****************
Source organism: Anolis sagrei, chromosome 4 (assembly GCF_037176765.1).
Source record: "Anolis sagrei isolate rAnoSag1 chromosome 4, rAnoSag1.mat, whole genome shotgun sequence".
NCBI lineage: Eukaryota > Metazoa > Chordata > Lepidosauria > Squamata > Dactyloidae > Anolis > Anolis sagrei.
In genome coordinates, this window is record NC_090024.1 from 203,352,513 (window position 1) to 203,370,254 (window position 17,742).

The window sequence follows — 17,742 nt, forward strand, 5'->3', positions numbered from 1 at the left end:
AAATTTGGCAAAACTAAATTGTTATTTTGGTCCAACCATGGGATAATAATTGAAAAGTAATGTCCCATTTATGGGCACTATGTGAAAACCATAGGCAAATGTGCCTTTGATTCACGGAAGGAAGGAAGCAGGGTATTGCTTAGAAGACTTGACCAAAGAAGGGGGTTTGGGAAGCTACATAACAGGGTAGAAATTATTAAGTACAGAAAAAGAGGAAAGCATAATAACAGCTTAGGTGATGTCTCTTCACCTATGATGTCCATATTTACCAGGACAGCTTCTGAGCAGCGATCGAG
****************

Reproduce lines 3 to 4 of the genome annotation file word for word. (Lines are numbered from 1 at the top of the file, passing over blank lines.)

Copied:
NCBI lineage: Eukaryota > Metazoa > Chordata > Lepidosauria > Squamata > Dactyloidae > Anolis > Anolis sagrei.
In genome coordinates, this window is record NC_090024.1 from 203,352,513 (window position 1) to 203,370,254 (window position 17,742).